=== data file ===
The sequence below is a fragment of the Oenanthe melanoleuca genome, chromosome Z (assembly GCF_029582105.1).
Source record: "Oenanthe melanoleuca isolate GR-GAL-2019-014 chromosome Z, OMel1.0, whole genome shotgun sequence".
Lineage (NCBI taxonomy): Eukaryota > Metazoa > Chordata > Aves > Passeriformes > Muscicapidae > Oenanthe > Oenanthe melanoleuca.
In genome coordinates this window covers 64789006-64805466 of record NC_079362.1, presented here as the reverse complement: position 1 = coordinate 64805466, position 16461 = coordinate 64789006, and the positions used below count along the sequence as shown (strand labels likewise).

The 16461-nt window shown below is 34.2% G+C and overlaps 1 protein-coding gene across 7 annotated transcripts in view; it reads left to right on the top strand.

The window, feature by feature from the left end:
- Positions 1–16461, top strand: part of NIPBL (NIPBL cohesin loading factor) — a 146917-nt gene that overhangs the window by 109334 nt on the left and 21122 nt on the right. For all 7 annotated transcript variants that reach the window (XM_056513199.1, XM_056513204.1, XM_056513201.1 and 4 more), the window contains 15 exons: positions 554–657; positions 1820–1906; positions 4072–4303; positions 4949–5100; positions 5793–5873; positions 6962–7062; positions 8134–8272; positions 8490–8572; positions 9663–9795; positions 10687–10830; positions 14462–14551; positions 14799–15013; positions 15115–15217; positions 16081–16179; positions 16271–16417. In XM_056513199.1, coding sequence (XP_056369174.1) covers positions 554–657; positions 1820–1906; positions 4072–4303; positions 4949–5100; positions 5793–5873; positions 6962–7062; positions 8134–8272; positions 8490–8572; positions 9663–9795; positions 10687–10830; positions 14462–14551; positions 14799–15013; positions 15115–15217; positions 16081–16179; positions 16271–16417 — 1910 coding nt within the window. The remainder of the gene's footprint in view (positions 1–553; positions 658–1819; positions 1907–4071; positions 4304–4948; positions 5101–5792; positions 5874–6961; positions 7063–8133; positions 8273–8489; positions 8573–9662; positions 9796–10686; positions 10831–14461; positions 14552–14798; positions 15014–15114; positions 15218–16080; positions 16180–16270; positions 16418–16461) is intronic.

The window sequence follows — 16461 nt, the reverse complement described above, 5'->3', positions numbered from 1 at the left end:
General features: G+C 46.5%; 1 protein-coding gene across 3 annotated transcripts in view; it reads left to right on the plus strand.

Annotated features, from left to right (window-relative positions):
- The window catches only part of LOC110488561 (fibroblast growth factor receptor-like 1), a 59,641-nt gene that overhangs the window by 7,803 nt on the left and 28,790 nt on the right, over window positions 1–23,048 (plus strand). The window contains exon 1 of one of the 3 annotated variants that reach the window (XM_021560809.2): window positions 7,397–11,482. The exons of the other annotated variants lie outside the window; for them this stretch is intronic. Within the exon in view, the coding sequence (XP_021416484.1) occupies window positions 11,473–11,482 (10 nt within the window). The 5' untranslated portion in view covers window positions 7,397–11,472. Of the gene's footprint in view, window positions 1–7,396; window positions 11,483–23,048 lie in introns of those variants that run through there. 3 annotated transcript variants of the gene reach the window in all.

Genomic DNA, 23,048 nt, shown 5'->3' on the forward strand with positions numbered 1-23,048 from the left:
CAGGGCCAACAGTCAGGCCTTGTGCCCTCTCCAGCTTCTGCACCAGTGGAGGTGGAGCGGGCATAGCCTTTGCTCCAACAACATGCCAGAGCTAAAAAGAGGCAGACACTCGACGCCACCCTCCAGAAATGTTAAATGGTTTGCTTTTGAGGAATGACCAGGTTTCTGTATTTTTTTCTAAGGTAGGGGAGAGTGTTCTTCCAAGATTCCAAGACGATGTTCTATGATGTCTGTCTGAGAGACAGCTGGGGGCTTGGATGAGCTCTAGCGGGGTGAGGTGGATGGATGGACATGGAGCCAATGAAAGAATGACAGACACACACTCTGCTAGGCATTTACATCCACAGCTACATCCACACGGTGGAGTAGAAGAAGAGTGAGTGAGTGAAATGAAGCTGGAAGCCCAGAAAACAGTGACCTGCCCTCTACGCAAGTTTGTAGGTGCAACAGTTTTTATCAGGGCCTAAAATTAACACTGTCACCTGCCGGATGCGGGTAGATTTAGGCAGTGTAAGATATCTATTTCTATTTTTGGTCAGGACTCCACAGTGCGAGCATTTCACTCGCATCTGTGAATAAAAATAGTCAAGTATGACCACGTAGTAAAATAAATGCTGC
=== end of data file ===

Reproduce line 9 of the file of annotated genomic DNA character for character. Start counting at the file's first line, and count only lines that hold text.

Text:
General features: G+C 46.5%; 1 protein-coding gene across 3 annotated transcripts in view; it reads left to right on the plus strand.